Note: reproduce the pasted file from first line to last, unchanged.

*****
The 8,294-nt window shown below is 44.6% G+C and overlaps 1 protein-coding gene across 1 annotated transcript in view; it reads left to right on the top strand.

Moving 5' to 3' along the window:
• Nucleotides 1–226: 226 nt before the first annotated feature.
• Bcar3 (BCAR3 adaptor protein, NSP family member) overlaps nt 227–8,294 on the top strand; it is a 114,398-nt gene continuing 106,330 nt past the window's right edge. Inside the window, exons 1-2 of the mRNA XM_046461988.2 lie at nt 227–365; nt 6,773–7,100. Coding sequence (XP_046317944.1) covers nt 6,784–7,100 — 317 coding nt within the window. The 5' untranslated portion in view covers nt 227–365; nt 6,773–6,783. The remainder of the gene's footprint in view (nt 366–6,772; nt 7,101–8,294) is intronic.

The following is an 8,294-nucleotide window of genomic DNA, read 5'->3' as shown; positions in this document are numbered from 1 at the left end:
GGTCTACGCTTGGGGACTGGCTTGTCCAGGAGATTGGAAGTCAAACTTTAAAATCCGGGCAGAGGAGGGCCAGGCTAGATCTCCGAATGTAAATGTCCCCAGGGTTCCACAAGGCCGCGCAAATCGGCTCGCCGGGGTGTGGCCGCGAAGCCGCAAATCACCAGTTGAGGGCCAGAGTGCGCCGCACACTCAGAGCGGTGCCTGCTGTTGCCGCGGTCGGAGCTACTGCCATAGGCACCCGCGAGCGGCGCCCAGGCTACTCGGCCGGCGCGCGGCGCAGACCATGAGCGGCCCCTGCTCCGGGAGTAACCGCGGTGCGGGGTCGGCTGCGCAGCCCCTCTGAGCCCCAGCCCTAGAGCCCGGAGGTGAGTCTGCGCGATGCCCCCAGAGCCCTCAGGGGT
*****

The 8,294-nt window shown below is 44.6% G+C and overlaps 1 protein-coding gene across 1 annotated transcript in view; it reads left to right on the top strand.

Moving 5' to 3' along the window:
• Nucleotides 1–226: 226 nt before the first annotated feature.
• Bcar3 (BCAR3 adaptor protein, NSP family member) overlaps nt 227–8,294 on the top strand; it is a 114,398-nt gene continuing 106,330 nt past the window's right edge. Inside the window, exons 1-2 of the mRNA XM_046461988.2 lie at nt 227–365; nt 6,773–7,100. Coding sequence (XP_046317944.1) covers nt 6,784–7,100 — 317 coding nt within the window. The 5' untranslated portion in view covers nt 227–365; nt 6,773–6,783. The remainder of the gene's footprint in view (nt 366–6,772; nt 7,101–8,294) is intronic.

The following is an 8,294-nucleotide window of genomic DNA, read 5'->3' as shown; positions in this document are numbered from 1 at the left end:
GGTCTACGCTTGGGGACTGGCTTGTCCAGGAGATTGGAAGTCAAACTTTAAAATCCGGGCAGAGGAGGGCCAGGCTAGATCTCCGAATGTAAATGTCCCCAGGGTTCCACAAGGCCGCGCAAATCGGCTCGCCGGGGTGTGGCCGCGAAGCCGCAAATCACCAGTTGAGGGCCAGAGTGCGCCGCACACTCAGAGCGGTGCCTGCTGTTGCCGCGGTCGGAGCTACTGCCATAGGCACCCGCGAGCGGCGCCCAGGCTACTCGGCCGGCGCGCGGCGCAGACCATGAGCGGCCCCTGCTCCGGGAGTAACCGCGGTGCGGGGTCGGCTGCGCAGCCCCTCTGAGCCCCAGCCCTAGAGCCCGGAGGTGAGTCTGCGCGATGCCCCCAGAGCCCTCAGGGGT